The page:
Wednesday, November 05, 2008

Michael Crichton Passes

Well, this teaches me to never step away from my computer for even a nanosecond. I took myself out to breakfast this morning, in celebration of Barack Obama’s historic election yesterday as the 44th president of the United States, and when I returned, I found a note from Rap Sheet correspondent Ali Karim, telling me that author Michael Crichton has died. From The Hollywood Reporter:
Michael Crichton -- whose books were made into films including “Jurassic Park” and “The Andromeda Strain” -- died Tuesday. He was 66.

The author died “after a courageous and private battle against cancer,” according to his Web site. A statement on said Crichton died “unexpectedly” in Los Angeles.

Crichton was a brand-name author, known for his stories of disaster and systematic breakdown, such as the rampant microbe of “Andromeda” or dinosaurs running amok in “Jurassic Park,” one of his many books that spawned major Hollywood movies.

Crichton also was a screenwriter and filmmaker, earning producing and writing credits for the film versions of many of his titles. He also created the NBC hospital drama “ER” in 1994.
In addition to his best-known novels, Crichton penned several works of crime fiction under the pseudonym “John Lange.” Two of those books have been republished within the last couple of years by Hard Case Crime -- Zero Cool (1969) and Grave Descend (1970) -- but his first Lange novel was in fact Odds On (1966).

Still, I remember Crichton best for his historical thriller, The Great Train Robbery (1975), which fictionalized -- with style, wit, and humor -- England’s notorious Great Gold Robbery of 1855. I read that book when it came out in paperback, and was entirely consumed by its story and characters. I’ve re-read it once since, and still find it a marvel of plot development, tension, and historical re-creation. A film was made from the book in 1979, starring Sean Connery and Donald Sutherland, but the novel far outshines its cinematic adaptation. Go find a copy. Right now.

READ MORE:Michael Crichton Dies at 66,” by Hillel Italie (AP); “The Admirable Mr. Crichton,” by Ali Karim (The Rap Sheet).



Blogger Sun Singer said...

Like you, I glanced away from my PC for a moment, and almost missed the news. I've been reading his books and/or viewing his works on the screen for a lifetime. He will be missed.

Er, since I see it in your pages often, what's the intent of using the word "Passes" these days when the word is "Dies"?


Thursday, November 6, 2008 at 7:49:00 AM PST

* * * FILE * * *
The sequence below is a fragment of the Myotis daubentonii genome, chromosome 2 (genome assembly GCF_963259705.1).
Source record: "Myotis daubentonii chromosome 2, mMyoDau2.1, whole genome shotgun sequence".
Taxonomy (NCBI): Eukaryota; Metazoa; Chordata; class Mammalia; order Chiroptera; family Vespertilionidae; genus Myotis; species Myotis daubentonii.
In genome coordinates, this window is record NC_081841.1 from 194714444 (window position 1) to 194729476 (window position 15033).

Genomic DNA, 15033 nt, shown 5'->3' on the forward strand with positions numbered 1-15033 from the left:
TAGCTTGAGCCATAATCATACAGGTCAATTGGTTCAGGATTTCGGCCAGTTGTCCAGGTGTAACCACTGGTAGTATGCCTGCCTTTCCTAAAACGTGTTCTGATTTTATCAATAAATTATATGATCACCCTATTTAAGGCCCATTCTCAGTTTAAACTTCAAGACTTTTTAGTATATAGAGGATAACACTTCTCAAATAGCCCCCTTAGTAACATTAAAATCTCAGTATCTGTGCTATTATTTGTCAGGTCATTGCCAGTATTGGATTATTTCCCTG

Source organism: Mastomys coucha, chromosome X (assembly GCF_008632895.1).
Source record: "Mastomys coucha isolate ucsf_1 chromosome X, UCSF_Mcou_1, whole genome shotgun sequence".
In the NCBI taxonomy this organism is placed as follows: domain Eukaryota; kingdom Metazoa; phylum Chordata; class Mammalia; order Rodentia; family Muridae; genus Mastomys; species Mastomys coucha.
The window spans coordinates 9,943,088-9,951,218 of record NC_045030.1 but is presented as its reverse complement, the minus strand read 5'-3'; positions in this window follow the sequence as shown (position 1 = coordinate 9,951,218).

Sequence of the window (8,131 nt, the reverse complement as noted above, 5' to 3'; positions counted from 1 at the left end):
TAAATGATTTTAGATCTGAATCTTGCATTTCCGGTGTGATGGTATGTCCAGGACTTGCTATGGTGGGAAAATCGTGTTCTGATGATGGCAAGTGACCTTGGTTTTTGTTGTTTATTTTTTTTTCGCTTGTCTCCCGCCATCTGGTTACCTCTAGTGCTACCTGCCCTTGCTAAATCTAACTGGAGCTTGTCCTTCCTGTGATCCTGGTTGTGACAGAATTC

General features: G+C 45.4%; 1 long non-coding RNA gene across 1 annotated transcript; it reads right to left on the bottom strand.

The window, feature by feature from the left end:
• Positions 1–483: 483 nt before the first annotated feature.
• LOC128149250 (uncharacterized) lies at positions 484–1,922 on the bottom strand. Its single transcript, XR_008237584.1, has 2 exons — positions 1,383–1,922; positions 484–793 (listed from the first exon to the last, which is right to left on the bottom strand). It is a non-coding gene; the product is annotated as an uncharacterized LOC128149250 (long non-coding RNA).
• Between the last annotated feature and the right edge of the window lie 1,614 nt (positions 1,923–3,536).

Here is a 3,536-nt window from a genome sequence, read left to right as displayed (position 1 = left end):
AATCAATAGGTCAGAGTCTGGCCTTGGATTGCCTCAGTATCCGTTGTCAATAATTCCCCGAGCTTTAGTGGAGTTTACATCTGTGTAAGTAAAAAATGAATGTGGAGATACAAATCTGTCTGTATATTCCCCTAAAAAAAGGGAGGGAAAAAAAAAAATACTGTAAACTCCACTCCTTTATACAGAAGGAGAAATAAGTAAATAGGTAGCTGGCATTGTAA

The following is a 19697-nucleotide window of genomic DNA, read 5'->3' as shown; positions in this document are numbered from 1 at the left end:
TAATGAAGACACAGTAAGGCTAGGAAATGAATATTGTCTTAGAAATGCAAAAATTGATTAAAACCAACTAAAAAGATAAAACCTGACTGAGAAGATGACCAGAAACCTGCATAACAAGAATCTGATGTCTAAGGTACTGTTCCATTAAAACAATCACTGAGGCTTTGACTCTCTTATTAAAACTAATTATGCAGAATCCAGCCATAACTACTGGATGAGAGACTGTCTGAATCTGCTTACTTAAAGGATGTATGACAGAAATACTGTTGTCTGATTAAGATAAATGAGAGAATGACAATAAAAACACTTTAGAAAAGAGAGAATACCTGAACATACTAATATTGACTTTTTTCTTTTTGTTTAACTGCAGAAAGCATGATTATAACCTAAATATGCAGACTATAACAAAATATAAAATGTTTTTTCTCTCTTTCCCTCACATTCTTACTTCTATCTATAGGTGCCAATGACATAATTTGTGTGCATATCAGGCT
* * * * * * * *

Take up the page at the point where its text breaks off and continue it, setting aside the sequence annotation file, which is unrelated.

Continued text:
Anonymous Anonymous said...

Perhaps the reason the book "The Great Train Robbery" far surpasses the movie is that, as a condition of the sale of the movie rights, Crichton accepted a lower price but insisted that he be allowed to direct. It may have been to the detriment of the movie (who knows?) but I've always admired that he used his leverage with the book to try something new that he wanted to do.

Thursday, November 6, 2008 at 8:47:00 AM PST  
Blogger Linda L. Richards said...

Malcom: you're right. So sad to say good-bye to so many authors of late. But you question "passes." Are you suggesting you didn't understand what was meant?

Thursday, November 6, 2008 at 8:58:00 AM PST  
Anonymous Anonymous said...

I'm with you, Malcolm. Death is not made easier by using euphemisms. What is wrong with saying that someone "dies"? And Malcolm made it clear in his query that he did indeed understand that "passes" replaced "dies".

Thursday, November 6, 2008 at 4:26:00 PM PST  
Blogger Linda L. Richards said...

Now pass is a euphemism for "die"? Hardly. At least, Malcolm asked about the intent, and that wasn't it. Nor was the intent to make the reality easier. Why would we be interested in doing that? We're reporting said passage, not easing anyone's way anywhere. If there was an intent (and I must admit, not enough thought was given to the word that "intent" could be used to describe it) it was just because I personally think the word "dies" looks sore and awkward in a headline. As though someone hasn't bothered to find a different word. "Joe Died" To my mind, headlines should evoke and that one does not.

Now you used the word "euphemism," but I wonder how carefully. There are plenty of euphemisms for die but, in my book, "pass" isn't one of them. It's a genuine synonym.

Thursday, November 6, 2008 at 5:21:00 PM PST  

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